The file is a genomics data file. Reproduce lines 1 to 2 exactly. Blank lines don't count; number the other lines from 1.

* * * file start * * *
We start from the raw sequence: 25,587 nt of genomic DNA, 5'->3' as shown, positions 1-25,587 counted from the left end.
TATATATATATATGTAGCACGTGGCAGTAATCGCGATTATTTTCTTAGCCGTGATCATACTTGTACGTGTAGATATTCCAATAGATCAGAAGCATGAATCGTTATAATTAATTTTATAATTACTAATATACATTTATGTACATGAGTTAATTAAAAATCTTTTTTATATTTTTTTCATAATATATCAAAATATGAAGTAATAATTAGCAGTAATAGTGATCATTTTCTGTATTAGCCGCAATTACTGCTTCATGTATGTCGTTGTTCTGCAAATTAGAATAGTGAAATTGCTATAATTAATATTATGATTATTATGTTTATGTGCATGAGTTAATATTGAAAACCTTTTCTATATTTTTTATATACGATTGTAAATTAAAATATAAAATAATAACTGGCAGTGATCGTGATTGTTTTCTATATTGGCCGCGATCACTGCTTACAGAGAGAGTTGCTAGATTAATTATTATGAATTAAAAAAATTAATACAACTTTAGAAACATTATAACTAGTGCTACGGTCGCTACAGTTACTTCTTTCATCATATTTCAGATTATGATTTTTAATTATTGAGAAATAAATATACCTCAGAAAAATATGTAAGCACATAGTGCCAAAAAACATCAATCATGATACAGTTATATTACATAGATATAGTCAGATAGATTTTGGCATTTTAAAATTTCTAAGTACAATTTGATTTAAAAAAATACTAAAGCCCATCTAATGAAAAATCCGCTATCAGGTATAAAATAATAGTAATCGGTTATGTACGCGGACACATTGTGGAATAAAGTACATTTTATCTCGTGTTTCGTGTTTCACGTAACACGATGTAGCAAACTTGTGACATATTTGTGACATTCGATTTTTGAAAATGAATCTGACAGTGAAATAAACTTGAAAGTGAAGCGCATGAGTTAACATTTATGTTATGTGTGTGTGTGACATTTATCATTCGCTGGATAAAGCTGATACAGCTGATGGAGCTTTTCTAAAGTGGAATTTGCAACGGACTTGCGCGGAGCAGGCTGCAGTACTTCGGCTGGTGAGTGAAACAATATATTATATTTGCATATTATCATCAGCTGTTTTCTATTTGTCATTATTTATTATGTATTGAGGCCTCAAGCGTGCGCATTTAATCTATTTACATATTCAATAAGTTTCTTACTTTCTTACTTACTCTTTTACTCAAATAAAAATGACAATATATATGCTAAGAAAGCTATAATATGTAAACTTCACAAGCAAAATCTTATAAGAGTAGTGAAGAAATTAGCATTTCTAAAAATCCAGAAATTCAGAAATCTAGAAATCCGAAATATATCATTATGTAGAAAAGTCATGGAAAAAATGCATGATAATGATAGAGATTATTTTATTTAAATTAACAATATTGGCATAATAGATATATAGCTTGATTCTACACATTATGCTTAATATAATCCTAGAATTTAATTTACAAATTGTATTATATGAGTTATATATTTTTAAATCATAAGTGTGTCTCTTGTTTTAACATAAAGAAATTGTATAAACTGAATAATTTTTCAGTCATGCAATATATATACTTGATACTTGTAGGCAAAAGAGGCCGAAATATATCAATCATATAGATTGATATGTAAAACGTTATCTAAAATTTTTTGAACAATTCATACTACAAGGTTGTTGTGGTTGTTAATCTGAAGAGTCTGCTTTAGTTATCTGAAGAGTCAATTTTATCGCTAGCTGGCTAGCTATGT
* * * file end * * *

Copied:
We start from the raw sequence: 25,587 nt of genomic DNA, 5'->3' as shown, positions 1-25,587 counted from the left end.
TATATATATATATGTAGCACGTGGCAGTAATCGCGATTATTTTCTTAGCCGTGATCATACTTGTACGTGTAGATATTCCAATAGATCAGAAGCATGAATCGTTATAATTAATTTTATAATTACTAATATACATTTATGTACATGAGTTAATTAAAAATCTTTTTTATATTTTTTTCATAATATATCAAAATATGAAGTAATAATTAGCAGTAATAGTGATCATTTTCTGTATTAGCCGCAATTACTGCTTCATGTATGTCGTTGTTCTGCAAATTAGAATAGTGAAATTGCTATAATTAATATTATGATTATTATGTTTATGTGCATGAGTTAATATTGAAAACCTTTTCTATATTTTTTATATACGATTGTAAATTAAAATATAAAATAATAACTGGCAGTGATCGTGATTGTTTTCTATATTGGCCGCGATCACTGCTTACAGAGAGAGTTGCTAGATTAATTATTATGAATTAAAAAAATTAATACAACTTTAGAAACATTATAACTAGTGCTACGGTCGCTACAGTTACTTCTTTCATCATATTTCAGATTATGATTTTTAATTATTGAGAAATAAATATACCTCAGAAAAATATGTAAGCACATAGTGCCAAAAAACATCAATCATGATACAGTTATATTACATAGATATAGTCAGATAGATTTTGGCATTTTAAAATTTCTAAGTACAATTTGATTTAAAAAAATACTAAAGCCCATCTAATGAAAAATCCGCTATCAGGTATAAAATAATAGTAATCGGTTATGTACGCGGACACATTGTGGAATAAAGTACATTTTATCTCGTGTTTCGTGTTTCACGTAACACGATGTAGCAAACTTGTGACATATTTGTGACATTCGATTTTTGAAAATGAATCTGACAGTGAAATAAACTTGAAAGTGAAGCGCATGAGTTAACATTTATGTTATGTGTGTGTGTGACATTTATCATTCGCTGGATAAAGCTGATACAGCTGATGGAGCTTTTCTAAAGTGGAATTTGCAACGGACTTGCGCGGAGCAGGCTGCAGTACTTCGGCTGGTGAGTGAAACAATATATTATATTTGCATATTATCATCAGCTGTTTTCTATTTGTCATTATTTATTATGTATTGAGGCCTCAAGCGTGCGCATTTAATCTATTTACATATTCAATAAGTTTCTTACTTTCTTACTTACTCTTTTACTCAAATAAAAATGACAATATATATGCTAAGAAAGCTATAATATGTAAACTTCACAAGCAAAATCTTATAAGAGTAGTGAAGAAATTAGCATTTCTAAAAATCCAGAAATTCAGAAATCTAGAAATCCGAAATATATCATTATGTAGAAAAGTCATGGAAAAAATGCATGATAATGATAGAGATTATTTTATTTAAATTAACAATATTGGCATAATAGATATATAGCTTGATTCTACACATTATGCTTAATATAATCCTAGAATTTAATTTACAAATTGTATTATATGAGTTATATATTTTTAAATCATAAGTGTGTCTCTTGTTTTAACATAAAGAAATTGTATAAACTGAATAATTTTTCAGTCATGCAATATATATACTTGATACTTGTAGGCAAAAGAGGCCGAAATATATCAATCATATAGATTGATATGTAAAACGTTATCTAAAATTTTTTGAACAATTCATACTACAAGGTTGTTGTGGTTGTTAATCTGAAGAGTCTGCTTTAGTTATCTGAAGAGTCAATTTTATCGCTAGCTGGCTAGCTATGT